Thursday, 25 November 2010

Second Day of Protests Against UK Education Cuts

There was a general day of action responding to the UK government's proposals to cut the teaching grant for most academic subjects and charge the full cost of delivery of these entirely to students yesterday. In addition, the government has proposed ending the Education Maintenance Allowance, a small sum of money that is paid to students who are studying for qualifications that are necessary to enter university. The day of action led to demonstrations across the country from London and Manchester to Leeds, Liverpool, Sheffield and Lancaster to such unusual hot-beds of activism as Bury! 

In addition to this a number of universities are currently undergoing occupations. The usual demands include a statement from the vice-chancellors of their opposition to the government proposals and an opening of the books of the institutions, two very good demands. One of the latest to go into occupation is Roehampton University though it is has to be said that the situation is currently very mutable with occupations spreading by the day and it being virtually impossible to entirely keep up with the news. In the demonstration in London 10,000 people took part which, on a day when activities were happening across the rest of the country, is no mean number and led the police to adopt "kettling" techniques which mean enforced ways of "containing" protestors by not allowing them to leave narrowly defined areas, often for hours at a time. This practice was condemned just last year by one of the parties now in government as a gross infringement of human rights.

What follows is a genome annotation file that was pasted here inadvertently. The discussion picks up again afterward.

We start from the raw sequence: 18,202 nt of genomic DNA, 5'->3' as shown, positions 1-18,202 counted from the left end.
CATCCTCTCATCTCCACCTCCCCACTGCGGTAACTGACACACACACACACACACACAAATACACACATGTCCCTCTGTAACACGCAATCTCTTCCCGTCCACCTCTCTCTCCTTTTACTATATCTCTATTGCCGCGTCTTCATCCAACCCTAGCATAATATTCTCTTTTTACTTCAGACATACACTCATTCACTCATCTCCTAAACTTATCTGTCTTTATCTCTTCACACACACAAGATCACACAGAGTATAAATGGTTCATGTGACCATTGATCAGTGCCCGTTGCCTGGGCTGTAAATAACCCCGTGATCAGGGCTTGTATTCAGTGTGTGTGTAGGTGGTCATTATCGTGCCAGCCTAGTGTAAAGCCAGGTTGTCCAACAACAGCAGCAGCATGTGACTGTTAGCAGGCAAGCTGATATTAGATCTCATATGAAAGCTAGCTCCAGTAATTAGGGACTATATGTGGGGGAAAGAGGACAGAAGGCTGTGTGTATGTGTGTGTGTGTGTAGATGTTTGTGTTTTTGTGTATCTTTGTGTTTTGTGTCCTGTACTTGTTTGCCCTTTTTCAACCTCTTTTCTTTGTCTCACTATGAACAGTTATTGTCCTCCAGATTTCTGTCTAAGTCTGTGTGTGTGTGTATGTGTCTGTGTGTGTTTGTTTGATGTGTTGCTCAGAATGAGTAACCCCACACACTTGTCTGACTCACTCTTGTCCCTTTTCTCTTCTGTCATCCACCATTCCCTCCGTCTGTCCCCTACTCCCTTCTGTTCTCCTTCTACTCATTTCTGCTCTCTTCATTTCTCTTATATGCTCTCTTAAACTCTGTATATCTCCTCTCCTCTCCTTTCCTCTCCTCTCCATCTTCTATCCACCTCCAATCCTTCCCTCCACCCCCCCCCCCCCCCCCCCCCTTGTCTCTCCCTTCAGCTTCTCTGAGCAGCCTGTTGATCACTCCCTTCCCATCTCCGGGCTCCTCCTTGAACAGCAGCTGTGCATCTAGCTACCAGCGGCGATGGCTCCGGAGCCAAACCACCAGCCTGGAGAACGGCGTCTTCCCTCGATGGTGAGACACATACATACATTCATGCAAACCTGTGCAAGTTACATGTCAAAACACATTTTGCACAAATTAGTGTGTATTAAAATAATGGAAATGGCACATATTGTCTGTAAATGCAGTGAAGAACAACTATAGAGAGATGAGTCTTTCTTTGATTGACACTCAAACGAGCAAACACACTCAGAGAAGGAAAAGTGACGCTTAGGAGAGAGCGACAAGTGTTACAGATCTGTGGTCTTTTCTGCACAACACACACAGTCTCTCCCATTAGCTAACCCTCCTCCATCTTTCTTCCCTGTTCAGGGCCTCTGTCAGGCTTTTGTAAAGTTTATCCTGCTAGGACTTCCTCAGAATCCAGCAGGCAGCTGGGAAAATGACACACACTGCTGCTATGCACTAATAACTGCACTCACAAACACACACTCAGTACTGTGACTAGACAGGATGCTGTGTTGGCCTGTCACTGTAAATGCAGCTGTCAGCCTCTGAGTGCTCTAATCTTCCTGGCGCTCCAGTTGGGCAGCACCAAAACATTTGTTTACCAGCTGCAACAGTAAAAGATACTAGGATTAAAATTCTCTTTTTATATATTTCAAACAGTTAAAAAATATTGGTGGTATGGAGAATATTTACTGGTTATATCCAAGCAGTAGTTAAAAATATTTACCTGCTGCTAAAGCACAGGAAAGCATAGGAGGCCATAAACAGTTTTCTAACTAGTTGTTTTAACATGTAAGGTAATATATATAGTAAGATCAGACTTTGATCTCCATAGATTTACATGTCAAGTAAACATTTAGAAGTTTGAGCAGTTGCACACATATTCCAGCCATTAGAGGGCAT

In other news another blog recording news and views against the government approach has emerged: it is called Storm Breaking Upon the University and is worth following.


Anonymous said...

This is of special concern, I think, for philosophers. It's unfortunate but true, that any cuts in educational funding will most likely fall squarely on the shoulders of the humanities. Philosophers and linguists don't invent vaccines or study rocket science, and as such are regarded as less vital to society - I would beg to differ of course.

That being said, I'm glad to see that the UK, at least, is making progress in how it handles peaceful protest. Here in the U.S. we can only hope that our government will follow suit.

Gary Banham said...

Thanks for your comment. Since writing this posting there has now been another day of action (30/11) which, given the cold weather, was pretty impressive in size! I agree with your comment that the situation is particularly important for philosophers and those working in the humanities. Under the UK government proposals all teaching grant money from the government will be abolished for these subjects (and most others with a few select examples) with the cost transferred entirely to students. Given this it is particularly important academics in these areas join with students in mobilising resistance.

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